Both Michelangelo and Leonardo failed to finish their battle scenes. Leonardo had technical difficulties and Michelangelo was summoned to Rome by Pope Julius II. It is clear from Sangallo's copy that, even at this early stage of his career as a painter, Michelangelo was very drawn to the representation of the male, naked form.
The scene is the central part of Michelangelo's fresco. The Florentine army went into the river Arno to bathe and escape the heat of the day. Fearing that the soldiers would be caught off-guard by the enemy, the Florentine captain raised a false alarm. The soldiers rush to dress and arm themselves in a chaotic and un-gamely manner.
This is not the heroic Florentine army defeating the forces of its rival city of Pisa. It seems almost unsuitable as a statement of the power of the Florentine Republic. However, it must be remembered that this is just one part of Michelangelo's intended vision for a fresco that, had it been completed, would have been one of the greatest works of the Renaissance.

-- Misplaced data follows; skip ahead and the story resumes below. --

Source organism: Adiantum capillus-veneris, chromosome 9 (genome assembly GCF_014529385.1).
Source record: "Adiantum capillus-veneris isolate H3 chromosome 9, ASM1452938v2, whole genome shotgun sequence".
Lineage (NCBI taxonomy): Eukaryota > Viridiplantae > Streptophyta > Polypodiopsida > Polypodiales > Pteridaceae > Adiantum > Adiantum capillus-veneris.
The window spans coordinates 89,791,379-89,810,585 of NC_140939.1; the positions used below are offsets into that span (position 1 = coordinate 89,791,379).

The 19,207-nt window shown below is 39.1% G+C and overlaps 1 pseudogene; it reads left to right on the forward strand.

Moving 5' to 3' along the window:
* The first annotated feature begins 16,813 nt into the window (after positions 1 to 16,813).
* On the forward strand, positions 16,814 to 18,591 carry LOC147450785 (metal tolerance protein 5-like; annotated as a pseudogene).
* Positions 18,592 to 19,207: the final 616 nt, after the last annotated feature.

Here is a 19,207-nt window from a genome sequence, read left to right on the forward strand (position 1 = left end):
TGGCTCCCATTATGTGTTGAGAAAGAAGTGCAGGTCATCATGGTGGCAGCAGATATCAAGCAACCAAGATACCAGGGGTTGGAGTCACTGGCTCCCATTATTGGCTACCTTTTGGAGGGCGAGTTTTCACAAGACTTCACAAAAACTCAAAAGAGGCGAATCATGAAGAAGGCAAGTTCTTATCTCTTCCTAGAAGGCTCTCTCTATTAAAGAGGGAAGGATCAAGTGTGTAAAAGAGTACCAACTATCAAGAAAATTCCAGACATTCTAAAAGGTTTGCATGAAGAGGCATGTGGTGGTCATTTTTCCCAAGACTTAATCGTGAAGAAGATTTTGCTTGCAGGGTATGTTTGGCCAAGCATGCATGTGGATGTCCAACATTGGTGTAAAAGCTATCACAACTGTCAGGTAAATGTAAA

Study of a Seated Figure.
Michelangelo. pen and chalk, British Museum. London.
We can see, from this Michelangelo study, how faithfully Aristotile da Sangallo has drawn on Michelangelo's vision of the battle. (compare the central figure in Sangallo's copy with this study).